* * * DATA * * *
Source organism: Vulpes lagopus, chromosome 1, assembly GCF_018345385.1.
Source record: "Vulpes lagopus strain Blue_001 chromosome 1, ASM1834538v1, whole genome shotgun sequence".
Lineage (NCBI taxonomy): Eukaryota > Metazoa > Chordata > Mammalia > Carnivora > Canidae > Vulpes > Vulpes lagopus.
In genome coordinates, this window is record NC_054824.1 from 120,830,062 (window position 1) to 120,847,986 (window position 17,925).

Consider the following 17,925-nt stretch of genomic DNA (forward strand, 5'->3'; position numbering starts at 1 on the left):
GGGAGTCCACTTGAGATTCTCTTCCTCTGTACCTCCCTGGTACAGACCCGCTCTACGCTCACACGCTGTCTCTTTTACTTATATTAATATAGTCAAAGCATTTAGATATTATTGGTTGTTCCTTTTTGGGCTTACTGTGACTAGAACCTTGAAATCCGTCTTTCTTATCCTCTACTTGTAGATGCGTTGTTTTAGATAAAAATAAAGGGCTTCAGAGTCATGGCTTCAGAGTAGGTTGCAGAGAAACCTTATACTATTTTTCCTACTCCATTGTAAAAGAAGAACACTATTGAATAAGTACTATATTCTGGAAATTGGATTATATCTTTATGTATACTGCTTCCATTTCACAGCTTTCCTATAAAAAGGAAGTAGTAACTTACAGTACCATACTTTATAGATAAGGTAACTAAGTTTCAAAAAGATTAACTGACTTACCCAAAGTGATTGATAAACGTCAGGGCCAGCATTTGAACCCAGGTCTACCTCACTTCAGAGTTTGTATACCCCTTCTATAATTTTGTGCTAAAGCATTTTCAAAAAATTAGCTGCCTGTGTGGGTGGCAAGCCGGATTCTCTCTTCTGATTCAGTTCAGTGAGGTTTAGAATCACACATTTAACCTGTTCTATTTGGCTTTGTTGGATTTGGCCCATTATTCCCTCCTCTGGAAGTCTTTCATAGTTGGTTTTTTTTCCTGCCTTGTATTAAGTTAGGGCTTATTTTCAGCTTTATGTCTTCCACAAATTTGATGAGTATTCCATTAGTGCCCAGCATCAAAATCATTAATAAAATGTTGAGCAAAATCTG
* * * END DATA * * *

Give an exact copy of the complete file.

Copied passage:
Source organism: Vulpes lagopus, chromosome 1, assembly GCF_018345385.1.
Source record: "Vulpes lagopus strain Blue_001 chromosome 1, ASM1834538v1, whole genome shotgun sequence".
Lineage (NCBI taxonomy): Eukaryota > Metazoa > Chordata > Mammalia > Carnivora > Canidae > Vulpes > Vulpes lagopus.
In genome coordinates, this window is record NC_054824.1 from 120,830,062 (window position 1) to 120,847,986 (window position 17,925).

Consider the following 17,925-nt stretch of genomic DNA (forward strand, 5'->3'; position numbering starts at 1 on the left):
GGGAGTCCACTTGAGATTCTCTTCCTCTGTACCTCCCTGGTACAGACCCGCTCTACGCTCACACGCTGTCTCTTTTACTTATATTAATATAGTCAAAGCATTTAGATATTATTGGTTGTTCCTTTTTGGGCTTACTGTGACTAGAACCTTGAAATCCGTCTTTCTTATCCTCTACTTGTAGATGCGTTGTTTTAGATAAAAATAAAGGGCTTCAGAGTCATGGCTTCAGAGTAGGTTGCAGAGAAACCTTATACTATTTTTCCTACTCCATTGTAAAAGAAGAACACTATTGAATAAGTACTATATTCTGGAAATTGGATTATATCTTTATGTATACTGCTTCCATTTCACAGCTTTCCTATAAAAAGGAAGTAGTAACTTACAGTACCATACTTTATAGATAAGGTAACTAAGTTTCAAAAAGATTAACTGACTTACCCAAAGTGATTGATAAACGTCAGGGCCAGCATTTGAACCCAGGTCTACCTCACTTCAGAGTTTGTATACCCCTTCTATAATTTTGTGCTAAAGCATTTTCAAAAAATTAGCTGCCTGTGTGGGTGGCAAGCCGGATTCTCTCTTCTGATTCAGTTCAGTGAGGTTTAGAATCACACATTTAACCTGTTCTATTTGGCTTTGTTGGATTTGGCCCATTATTCCCTCCTCTGGAAGTCTTTCATAGTTGGTTTTTTTTCCTGCCTTGTATTAAGTTAGGGCTTATTTTCAGCTTTATGTCTTCCACAAATTTGATGAGTATTCCATTAGTGCCCAGCATCAAAATCATTAATAAAATGTTGAGCAAAATCTG